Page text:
Acclaimed poet Cornelius Eady offers not only a new selection of poems, but a knockout duet of poetry and music, performed with such literary and musical luminaries as Charlie Rauh, Joy Harjo, Kim Addonizio, Robin Messing, Emma Alabaster and longtime collaborator and producer Bernie Heveron.
Like his poetry, Eady’s songs offer a collective snapshot of the culture of our times, at once exhilarating and heartbreaking, seen through a lens that spares no dark corners. Eady’s focus turns as readily from an aging movie star to poet Adrienne Rich, a bed bug epidemic in NYC, and the shooting of Trayvon Martin. As fearless as his subject matter, Eady’s sonic range and stylistic resilience weave together strains of mainline jazz, Afro-Brazilian-Caribbean beats, rock and folk traditions, in a rich love song to life.
Cornelius Eady has published eight books of poetry, most recently Hardheaded Weather (Penguin, 2008). His works in poetry and musical drama have been awarded the Lamont Prize from the Academy of American Poets, Newsday’s Oppenheimer Award, and been a finalist for the Pulitzer Prize in Drama. He is the recipient of the NEA Fellowship in Literature, a John Simon Guggenheim Fellowship in Poetry, a Lila Wallace-Readers Digest Traveling Fellowship, and a Rockefeller Foundation Fellowship. Eady is co-founder, with Toi Derricotte, of Cave Canem. This is his third combined publication of music and poetry.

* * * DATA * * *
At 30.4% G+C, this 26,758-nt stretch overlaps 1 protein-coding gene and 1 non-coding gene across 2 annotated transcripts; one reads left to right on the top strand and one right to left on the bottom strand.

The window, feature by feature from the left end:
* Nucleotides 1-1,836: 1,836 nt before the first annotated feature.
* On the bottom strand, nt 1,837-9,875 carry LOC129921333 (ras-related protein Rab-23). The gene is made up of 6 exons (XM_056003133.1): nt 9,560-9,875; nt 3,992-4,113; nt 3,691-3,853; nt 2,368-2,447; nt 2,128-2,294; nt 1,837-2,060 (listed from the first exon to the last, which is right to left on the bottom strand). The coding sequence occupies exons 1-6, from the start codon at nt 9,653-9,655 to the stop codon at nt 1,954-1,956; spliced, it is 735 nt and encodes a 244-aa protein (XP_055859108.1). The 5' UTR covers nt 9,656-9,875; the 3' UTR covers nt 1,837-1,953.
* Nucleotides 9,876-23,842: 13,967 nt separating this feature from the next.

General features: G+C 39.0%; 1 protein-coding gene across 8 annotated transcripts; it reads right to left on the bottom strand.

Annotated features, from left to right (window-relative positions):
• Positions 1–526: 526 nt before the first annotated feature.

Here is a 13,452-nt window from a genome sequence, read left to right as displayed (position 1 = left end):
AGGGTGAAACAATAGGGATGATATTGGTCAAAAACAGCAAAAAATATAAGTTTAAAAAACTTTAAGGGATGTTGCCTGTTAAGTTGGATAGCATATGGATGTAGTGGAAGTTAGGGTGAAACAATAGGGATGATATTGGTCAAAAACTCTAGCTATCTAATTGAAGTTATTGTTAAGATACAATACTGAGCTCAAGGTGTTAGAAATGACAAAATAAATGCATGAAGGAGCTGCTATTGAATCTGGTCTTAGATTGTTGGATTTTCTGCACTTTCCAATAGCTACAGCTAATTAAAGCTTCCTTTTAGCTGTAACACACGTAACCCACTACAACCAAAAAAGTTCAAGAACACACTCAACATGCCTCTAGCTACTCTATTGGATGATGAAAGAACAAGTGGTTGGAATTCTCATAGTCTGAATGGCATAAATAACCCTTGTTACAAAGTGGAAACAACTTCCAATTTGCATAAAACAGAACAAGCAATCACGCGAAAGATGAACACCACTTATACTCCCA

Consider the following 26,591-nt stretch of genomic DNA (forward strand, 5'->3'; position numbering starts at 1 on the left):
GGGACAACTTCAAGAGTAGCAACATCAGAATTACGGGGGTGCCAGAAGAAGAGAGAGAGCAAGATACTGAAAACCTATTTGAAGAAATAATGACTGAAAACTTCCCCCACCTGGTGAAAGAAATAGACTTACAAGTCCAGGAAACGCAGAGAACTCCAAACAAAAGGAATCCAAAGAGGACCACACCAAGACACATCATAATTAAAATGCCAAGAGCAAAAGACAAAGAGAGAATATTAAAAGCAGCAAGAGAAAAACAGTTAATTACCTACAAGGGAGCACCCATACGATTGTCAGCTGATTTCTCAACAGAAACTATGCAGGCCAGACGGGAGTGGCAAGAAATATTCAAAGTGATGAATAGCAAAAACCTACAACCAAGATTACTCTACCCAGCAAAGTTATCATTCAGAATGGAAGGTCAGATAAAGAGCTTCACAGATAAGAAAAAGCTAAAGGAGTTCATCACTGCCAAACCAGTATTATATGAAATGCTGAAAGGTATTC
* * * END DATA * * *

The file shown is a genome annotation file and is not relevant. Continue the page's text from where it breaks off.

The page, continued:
Please note that this entire set of two volumes, chapbooks and CDs, sells for $16.00 (not sold separately). Postage (First Class shipping) reflects the weight of these four parts.
audio clip: Markin’ Time, words & music by Cornelius Eady, all rights reserved
I was walkin’ down Lonely Street
Checkin’ out the empty storefronts
When this woman walked up to me
She said “It’s heaven or it’s hell, and what’s the difference?
This world ain’t gonna rhyme
It’s a big DEAD-END sign
You think you’re doing so fine
But you’re just markin’ time.”
I said, “lady, it ain’t my fault,
This mess was around when I got here.”
Well, she looked me over from head to toe
Then run me down with a voice so clear
She said, “if I had a mop,
Well, I’d just wipe you up,
If I had a broom,
I’d sweep you out the room.”
We were loitering on Lonely Street,
Two romantic fools at the oven’s door.
The sky overhead was billowing red,
Money and oil on the killing floor.
She said “the authentic muse
Wears bright ballroom shoes.”
We tap danced down the street,
As the horns got ready to sound the retreat.
Cornelius Eady, Guitar, Harmonica, Vocal
Marvin Sewell, Guitars
Emma Alabaster, Bass